- (ii) debts owed to a secured creditor for any amount unpaid following the enforcement of security interest;
(2) Where a secured creditor proceeds to realise its security interest, it shall pay -
(a) as much towards the amount payable under clause (a) and sub-clause (i) of clause (b) of sub-section (1) of section 53, as it would have shared in case it had relinquished the security interest, to the liquidator within ninety days from the liquidation commencement date; and
Regulation 31. List of stakeholders.
(1) The liquidator shall prepare a list of stakeholders, category-wise, on the basis of proofs of claims submitted and accepted under these Regulations, with-
- (a) the amounts of claim admitted, if applicable,
- (b) the extent to which the debts or dues are secured or unsecured, if applicable,
- (c) the details of the stakeholders, and
- (d) the proofs admitted or rejected in part, and the proofs wholly rejected.
The liquidator may sell-
- (a) an asset on a standalone basis;
- (b) the assets in a slump sale;
- (c) a set of assets collectively;
- (d) the assets in parcels;
- (e) the corporate debtor as a going concern; or
- (f) the business(s) of the corporate debtor as a going concern:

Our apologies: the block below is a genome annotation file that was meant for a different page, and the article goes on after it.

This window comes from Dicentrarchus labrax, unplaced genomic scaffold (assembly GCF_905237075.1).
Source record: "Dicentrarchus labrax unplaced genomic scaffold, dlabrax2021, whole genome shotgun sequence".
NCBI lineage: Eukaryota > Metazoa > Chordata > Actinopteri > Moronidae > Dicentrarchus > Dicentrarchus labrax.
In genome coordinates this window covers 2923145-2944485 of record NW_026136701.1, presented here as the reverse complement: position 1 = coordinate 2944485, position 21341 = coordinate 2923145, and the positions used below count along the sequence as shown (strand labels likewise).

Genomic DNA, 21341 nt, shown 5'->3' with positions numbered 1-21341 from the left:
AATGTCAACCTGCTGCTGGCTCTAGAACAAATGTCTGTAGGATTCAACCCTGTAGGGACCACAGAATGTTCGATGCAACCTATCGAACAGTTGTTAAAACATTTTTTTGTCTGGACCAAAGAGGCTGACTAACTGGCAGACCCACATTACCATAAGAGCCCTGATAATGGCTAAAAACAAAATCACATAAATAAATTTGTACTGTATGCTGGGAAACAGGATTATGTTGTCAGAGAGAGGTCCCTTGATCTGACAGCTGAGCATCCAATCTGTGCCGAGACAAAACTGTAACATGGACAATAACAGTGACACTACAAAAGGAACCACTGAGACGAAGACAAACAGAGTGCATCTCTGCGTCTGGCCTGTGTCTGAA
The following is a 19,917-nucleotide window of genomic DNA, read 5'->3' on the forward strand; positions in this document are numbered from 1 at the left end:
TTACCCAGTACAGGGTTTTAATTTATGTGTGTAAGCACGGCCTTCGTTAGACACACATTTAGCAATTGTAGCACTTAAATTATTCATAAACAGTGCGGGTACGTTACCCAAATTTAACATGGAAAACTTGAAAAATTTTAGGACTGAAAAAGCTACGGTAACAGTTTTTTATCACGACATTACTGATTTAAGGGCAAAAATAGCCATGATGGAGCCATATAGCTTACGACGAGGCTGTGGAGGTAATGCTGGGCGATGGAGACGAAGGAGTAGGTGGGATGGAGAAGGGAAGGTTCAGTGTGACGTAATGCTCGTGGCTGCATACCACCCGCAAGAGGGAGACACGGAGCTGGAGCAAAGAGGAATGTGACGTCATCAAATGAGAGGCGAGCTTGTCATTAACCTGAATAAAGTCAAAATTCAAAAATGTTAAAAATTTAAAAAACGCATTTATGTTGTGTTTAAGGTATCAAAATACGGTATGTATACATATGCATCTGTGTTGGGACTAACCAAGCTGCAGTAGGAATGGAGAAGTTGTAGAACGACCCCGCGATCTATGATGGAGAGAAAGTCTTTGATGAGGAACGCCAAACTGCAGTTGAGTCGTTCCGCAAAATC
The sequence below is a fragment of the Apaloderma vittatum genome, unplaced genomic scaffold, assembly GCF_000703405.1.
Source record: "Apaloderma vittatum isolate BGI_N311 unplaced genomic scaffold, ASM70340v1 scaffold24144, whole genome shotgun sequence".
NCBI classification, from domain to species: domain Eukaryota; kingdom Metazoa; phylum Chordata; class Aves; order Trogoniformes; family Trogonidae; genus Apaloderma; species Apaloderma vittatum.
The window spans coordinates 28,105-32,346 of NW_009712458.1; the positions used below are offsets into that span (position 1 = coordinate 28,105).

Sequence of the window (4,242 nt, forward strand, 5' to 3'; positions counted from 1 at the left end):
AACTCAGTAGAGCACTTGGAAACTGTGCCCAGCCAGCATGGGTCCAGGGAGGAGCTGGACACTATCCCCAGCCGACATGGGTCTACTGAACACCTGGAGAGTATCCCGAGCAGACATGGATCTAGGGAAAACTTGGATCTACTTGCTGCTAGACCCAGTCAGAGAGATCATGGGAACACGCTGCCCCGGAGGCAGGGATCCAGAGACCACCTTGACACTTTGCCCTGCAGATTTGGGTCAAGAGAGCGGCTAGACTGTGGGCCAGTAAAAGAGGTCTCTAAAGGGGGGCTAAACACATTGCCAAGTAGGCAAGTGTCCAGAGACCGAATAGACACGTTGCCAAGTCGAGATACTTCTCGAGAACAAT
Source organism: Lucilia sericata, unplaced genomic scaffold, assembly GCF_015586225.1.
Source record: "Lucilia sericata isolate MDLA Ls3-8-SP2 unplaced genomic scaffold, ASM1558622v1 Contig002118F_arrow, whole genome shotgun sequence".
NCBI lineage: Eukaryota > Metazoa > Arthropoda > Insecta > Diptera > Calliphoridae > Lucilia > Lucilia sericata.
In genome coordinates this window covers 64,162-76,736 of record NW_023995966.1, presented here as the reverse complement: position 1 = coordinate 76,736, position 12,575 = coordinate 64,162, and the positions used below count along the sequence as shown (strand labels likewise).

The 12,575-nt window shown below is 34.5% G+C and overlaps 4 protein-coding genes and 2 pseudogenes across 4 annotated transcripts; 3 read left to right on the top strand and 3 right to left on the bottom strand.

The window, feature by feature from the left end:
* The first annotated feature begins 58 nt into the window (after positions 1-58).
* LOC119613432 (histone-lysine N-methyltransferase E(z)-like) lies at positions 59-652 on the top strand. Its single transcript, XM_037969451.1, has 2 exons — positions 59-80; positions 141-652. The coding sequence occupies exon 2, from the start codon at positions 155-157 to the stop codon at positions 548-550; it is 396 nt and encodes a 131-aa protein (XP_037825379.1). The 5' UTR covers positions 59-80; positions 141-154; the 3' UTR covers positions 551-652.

A secured creditor has the following options;
1. Secured creditor can exercise his right to enforce his security interest as per the provisions of section 52, but will have to share the proceeds of realisation of security interest. On sharing of the security interest provisions of the Code & Liquidation Regulations are in variance as follows;
- Section 52(8) of the Code provides that the amount of insolvency resolution process costs, due from secured creditors who realise their security interests in the manner provided in this section, shall be deducted from the proceeds of any realisation by such secured creditors,
- Liquidation regulation 21A(2) provides that where a secured creditor proceeds to realise its security interest, it shall pay - (a) as much towards the amount payable under clause (a) and sub-clause (i) of clause (b) of sub-section (1) of section 53, as it would have shared in case it had relinquished the security interest.
Disadvantages under this option is that where the proceeds of the realisation of the secured assets are not adequate to repay debts owed to the secured creditor, the priority of such unpaid debts of such secured creditor is lowered [Section 52(9)] in the waterfall under Section 53(1)(e).
2. Secured creditor can relinquish his security interest to the liquidation estate and stand second highest priority under the liquidation waterfall [Section 53(1)(b)]. This priority is given to “debts owed to a secured creditor in the event such secured creditor has relinquished security interest in favour of the liquidator”. This does not specify whether such debts owed are limited only to the value of the secured portion of the creditors’ debt,